We talk about favorite foods, meals and comfort food. What food is like a hug to you? Does it change, evolve or has it stayed the same since childhood? Earliest food memories for me involve typically child friendly meals like burgers with fries or pizza, but one memory tucked so far back I count it in with earliest life experiences and one of the few I have with my paternal grandmother it has become more than sentimental.
I was well under five years old and I know this to be true because she died before I was six. I was sitting at the foot of the eat-in-kitchen table as she scraped the remains of a beef stew from a pot to a bowl. "Ew," I said with a wrinkled up nose.
"Ew? No, it's not. It's beef stew and it's very good."
To cover up, I lied. "I wasn't talking about the stew," and I grabbed a crayon and continued to color in the coloring book at hand. Honestly, the stew gave my childish palette the creeps but I knew enough that I didn't want to have any type of conflict with my grandmother. I knew I loved her. This was the woman who fussed and made sure I had hair ribbons to match my dresses. This was the woman who let me play dress up and touch her wigs. I even remember her telling my grandfather, Popper, to ride on the swing set with me - and he did.
Beef stew. I remember a thick brown gravy, potatoes and a variety of vegetables. I also know my mother made a version that I also avoided based on appearance. Kids can be fussy, but we are also firm. When forced, I would eat the meat and sometimes the potatoes, but never the vegetables and I never had enthusiasm for the dish.
Until Julia Child. Until the Julie and Julia movie. Until Boeuf Bourguignon (Please read with her accent and voice - it makes a vast difference.)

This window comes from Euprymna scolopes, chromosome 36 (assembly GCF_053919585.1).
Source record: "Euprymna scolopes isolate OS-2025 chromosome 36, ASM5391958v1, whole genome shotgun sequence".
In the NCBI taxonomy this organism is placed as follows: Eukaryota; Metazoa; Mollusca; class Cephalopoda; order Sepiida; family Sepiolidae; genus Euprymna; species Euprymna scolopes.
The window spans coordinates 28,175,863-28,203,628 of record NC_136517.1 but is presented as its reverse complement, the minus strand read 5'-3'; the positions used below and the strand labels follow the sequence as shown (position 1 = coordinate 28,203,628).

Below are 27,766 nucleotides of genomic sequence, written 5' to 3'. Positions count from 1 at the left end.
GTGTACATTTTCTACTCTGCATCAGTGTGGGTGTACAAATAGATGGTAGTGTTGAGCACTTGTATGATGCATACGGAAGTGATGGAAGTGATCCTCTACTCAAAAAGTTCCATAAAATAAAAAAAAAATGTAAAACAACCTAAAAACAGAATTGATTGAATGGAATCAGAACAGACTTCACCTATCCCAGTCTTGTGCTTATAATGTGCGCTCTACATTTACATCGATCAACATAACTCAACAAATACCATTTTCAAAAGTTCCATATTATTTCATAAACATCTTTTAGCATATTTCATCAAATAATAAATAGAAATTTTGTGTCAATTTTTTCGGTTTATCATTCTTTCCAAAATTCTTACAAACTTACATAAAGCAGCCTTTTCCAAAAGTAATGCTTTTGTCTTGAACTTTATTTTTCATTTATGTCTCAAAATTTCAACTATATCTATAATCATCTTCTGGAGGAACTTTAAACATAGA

While this link belongs to Oprah, it is Julia's recipe... http://www.oprah.com/food/Boeuf-Bourguignon
My own beef stew ensued. Technique. Browning meat. Using a cast iron dutch oven and learning to let the dish slow cook for hours. Steps to a process rather than throwing everything in and looking forward to the peeling, chopping, simmering. The smells. Onions, mushrooms and carrots - no green vegetables. A splash (or 2) of red wine. Separate fluffy, clouds of mashed potatoes on the side to sop up the gravy goodness. Herbs and a bay leaf. A wooden spoon.
I served the dish to family and friends at my mother-in-laws surprise 80th birthday party and while some of the younger generation shied away form the unusual appearance and misunderstanding of the dishes name, the over 40 crowd and my immediate family knew from experience it is a soft and tender beef treat. I have also prepared this meal for holidays from Christmas to Easter with modifications that may include beef short ribs or the most tender of sirloin tips. Nothing in the world of beef can compare to the gentle falling apart of the meat when pierced with the tip of a fork.
Maybe this is exactly what my grandmother's stew tasted like - I am sorry to admit I will never know. But, when I make mine, I do think of her and my mother and Julia Child and wonder if some day my family will look back on the meal and think of a hug in a dish.